Is Your Child Grinding Their Teeth?

Posted on May 26, 2022 | Hot Topics

Is Your Child Grinding Their Teeth?

We all know that noise that makes you wince a little when you hear it; teeth grinding. And it’s more common in children than you might think it is. 

An average of three out of ten children grind their teeth before the age of five. Most children outgrow it by time they reach the age of six and usually there is no cause for alarm. More often than not, teeth grinding occurs because of teething or improper tooth alignment.

However, in some cases, the teeth grinding can continue. If your child is older than six years and wakes up regularly with a sore jaw or is teased after a sleepover by friends or siblings who heard the grinding sounds at night, your child may have bruxism. Bruxism is the medical term for habitual grinding or clenching teeth.

Causes of teeth grinding

What causes teeth grinding? What can you do to help your child?

There isn’t an exact answer as to why some kids grind their teeth. Stress can definitely be a contributing factor. While stress and anxiety can contribute to teeth grinding, there is no known connection between behavioral problems and teeth grinding.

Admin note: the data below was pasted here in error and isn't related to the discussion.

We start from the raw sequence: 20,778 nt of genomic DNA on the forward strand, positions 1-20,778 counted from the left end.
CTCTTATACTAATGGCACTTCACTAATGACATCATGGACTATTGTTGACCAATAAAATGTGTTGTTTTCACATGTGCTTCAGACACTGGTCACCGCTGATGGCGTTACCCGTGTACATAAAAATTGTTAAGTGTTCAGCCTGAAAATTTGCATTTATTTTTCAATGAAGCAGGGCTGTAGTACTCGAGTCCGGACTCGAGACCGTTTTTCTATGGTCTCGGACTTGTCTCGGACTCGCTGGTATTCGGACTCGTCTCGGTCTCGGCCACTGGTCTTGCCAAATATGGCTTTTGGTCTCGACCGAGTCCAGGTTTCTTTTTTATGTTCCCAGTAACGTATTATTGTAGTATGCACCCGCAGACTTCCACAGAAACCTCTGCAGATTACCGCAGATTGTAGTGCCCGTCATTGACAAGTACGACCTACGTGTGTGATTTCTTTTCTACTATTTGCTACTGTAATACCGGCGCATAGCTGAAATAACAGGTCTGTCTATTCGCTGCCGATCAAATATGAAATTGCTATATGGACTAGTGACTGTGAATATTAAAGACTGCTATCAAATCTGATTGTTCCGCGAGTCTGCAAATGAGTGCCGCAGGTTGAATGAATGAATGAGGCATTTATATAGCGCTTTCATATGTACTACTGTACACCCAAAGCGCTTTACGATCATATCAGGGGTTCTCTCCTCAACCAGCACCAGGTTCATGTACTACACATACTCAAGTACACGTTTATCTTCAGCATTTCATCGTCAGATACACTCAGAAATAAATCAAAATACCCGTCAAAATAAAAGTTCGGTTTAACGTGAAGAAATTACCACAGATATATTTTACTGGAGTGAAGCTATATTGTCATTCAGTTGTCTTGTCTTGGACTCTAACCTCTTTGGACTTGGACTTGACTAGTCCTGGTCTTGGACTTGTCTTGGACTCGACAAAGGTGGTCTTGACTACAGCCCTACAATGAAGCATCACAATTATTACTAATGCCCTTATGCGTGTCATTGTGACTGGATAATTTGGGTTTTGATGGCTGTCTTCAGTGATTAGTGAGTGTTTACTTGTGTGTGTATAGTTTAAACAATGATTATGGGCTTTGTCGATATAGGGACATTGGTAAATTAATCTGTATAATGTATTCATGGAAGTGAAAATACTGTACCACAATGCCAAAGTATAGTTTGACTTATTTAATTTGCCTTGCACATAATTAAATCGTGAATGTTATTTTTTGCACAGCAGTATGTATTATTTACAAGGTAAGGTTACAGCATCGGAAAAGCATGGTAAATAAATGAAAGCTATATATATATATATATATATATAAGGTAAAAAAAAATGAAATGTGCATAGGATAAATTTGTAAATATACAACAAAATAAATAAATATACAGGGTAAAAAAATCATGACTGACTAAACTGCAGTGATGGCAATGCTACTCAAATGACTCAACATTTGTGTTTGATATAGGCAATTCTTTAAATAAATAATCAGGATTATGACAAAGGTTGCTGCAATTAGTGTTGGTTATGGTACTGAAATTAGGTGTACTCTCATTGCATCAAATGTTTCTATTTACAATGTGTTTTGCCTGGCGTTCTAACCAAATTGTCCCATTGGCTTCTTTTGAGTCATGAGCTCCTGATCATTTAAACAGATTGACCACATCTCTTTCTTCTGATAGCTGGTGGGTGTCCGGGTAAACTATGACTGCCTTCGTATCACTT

What to do if your child is grinding their teeth

If your child wakes in the morning complaining of a sore mouth or of headaches from grinding their teeth, here are some helpful tips.

  • Look for the source. Stress can make your child grind their teeth at night. Whether it’s anxiety about upcoming exams, a problem with their teacher, or a bully on the playground; talk to your child to figure out what might be bothering them. Then see if you can help find a solution to the problem. 
  • Rely on relaxation. Having a relaxing pre-bedtime routine can be a major help. Try helping your child develop a relaxing pre-bedtime routine. Some ideas include: a warm shower, relaxing music, deep breaths, or a peaceful book. These things may help your child to fall asleep in a more relaxed way. 
  • See the dentist. Our dentist’s here at Blossom can help determine if the bruxism is affecting your child’s teeth. If so, a specially fitted mouth guard may be recommended. This is similar to a sports mouth guard and will help to protect your child’s teeth at night while they sleep.




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